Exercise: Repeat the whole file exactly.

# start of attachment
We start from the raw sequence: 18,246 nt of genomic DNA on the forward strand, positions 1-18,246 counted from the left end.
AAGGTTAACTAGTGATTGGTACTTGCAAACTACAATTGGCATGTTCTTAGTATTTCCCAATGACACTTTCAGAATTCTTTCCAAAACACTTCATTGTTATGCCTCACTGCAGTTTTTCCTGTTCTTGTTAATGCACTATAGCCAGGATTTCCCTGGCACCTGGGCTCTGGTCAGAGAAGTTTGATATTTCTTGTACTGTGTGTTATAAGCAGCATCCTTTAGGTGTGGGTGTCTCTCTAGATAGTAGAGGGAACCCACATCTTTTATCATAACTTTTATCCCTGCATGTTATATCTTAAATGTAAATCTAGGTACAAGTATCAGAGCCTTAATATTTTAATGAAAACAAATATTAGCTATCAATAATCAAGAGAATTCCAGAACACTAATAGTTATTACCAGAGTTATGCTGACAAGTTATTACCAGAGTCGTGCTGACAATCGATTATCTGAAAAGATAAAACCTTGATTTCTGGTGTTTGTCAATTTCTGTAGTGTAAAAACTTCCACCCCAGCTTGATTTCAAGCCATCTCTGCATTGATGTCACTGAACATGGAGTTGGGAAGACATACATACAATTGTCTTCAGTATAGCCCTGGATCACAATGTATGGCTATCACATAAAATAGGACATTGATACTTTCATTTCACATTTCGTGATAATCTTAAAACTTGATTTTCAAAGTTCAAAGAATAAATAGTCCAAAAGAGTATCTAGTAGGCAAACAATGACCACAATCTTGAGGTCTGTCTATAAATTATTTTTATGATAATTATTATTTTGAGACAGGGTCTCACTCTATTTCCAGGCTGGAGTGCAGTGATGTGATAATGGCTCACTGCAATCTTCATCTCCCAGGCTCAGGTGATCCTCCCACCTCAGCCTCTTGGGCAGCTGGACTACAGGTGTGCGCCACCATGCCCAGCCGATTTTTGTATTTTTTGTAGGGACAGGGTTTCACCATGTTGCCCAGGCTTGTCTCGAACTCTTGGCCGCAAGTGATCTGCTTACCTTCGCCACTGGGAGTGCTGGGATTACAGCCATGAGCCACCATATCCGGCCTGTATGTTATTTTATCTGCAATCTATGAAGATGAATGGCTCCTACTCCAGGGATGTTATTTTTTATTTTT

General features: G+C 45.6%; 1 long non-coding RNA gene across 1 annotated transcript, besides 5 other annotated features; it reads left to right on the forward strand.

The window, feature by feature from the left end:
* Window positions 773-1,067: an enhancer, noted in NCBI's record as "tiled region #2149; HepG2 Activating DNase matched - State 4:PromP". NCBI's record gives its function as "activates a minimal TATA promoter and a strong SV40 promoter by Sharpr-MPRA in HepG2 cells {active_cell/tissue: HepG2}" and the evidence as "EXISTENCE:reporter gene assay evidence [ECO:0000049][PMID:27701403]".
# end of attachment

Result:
We start from the raw sequence: 18,246 nt of genomic DNA on the forward strand, positions 1-18,246 counted from the left end.
AAGGTTAACTAGTGATTGGTACTTGCAAACTACAATTGGCATGTTCTTAGTATTTCCCAATGACACTTTCAGAATTCTTTCCAAAACACTTCATTGTTATGCCTCACTGCAGTTTTTCCTGTTCTTGTTAATGCACTATAGCCAGGATTTCCCTGGCACCTGGGCTCTGGTCAGAGAAGTTTGATATTTCTTGTACTGTGTGTTATAAGCAGCATCCTTTAGGTGTGGGTGTCTCTCTAGATAGTAGAGGGAACCCACATCTTTTATCATAACTTTTATCCCTGCATGTTATATCTTAAATGTAAATCTAGGTACAAGTATCAGAGCCTTAATATTTTAATGAAAACAAATATTAGCTATCAATAATCAAGAGAATTCCAGAACACTAATAGTTATTACCAGAGTTATGCTGACAAGTTATTACCAGAGTCGTGCTGACAATCGATTATCTGAAAAGATAAAACCTTGATTTCTGGTGTTTGTCAATTTCTGTAGTGTAAAAACTTCCACCCCAGCTTGATTTCAAGCCATCTCTGCATTGATGTCACTGAACATGGAGTTGGGAAGACATACATACAATTGTCTTCAGTATAGCCCTGGATCACAATGTATGGCTATCACATAAAATAGGACATTGATACTTTCATTTCACATTTCGTGATAATCTTAAAACTTGATTTTCAAAGTTCAAAGAATAAATAGTCCAAAAGAGTATCTAGTAGGCAAACAATGACCACAATCTTGAGGTCTGTCTATAAATTATTTTTATGATAATTATTATTTTGAGACAGGGTCTCACTCTATTTCCAGGCTGGAGTGCAGTGATGTGATAATGGCTCACTGCAATCTTCATCTCCCAGGCTCAGGTGATCCTCCCACCTCAGCCTCTTGGGCAGCTGGACTACAGGTGTGCGCCACCATGCCCAGCCGATTTTTGTATTTTTTGTAGGGACAGGGTTTCACCATGTTGCCCAGGCTTGTCTCGAACTCTTGGCCGCAAGTGATCTGCTTACCTTCGCCACTGGGAGTGCTGGGATTACAGCCATGAGCCACCATATCCGGCCTGTATGTTATTTTATCTGCAATCTATGAAGATGAATGGCTCCTACTCCAGGGATGTTATTTTTTATTTTT

General features: G+C 45.6%; 1 long non-coding RNA gene across 1 annotated transcript, besides 5 other annotated features; it reads left to right on the forward strand.

The window, feature by feature from the left end:
* Window positions 773-1,067: an enhancer, noted in NCBI's record as "tiled region #2149; HepG2 Activating DNase matched - State 4:PromP". NCBI's record gives its function as "activates a minimal TATA promoter and a strong SV40 promoter by Sharpr-MPRA in HepG2 cells {active_cell/tissue: HepG2}" and the evidence as "EXISTENCE:reporter gene assay evidence [ECO:0000049][PMID:27701403]".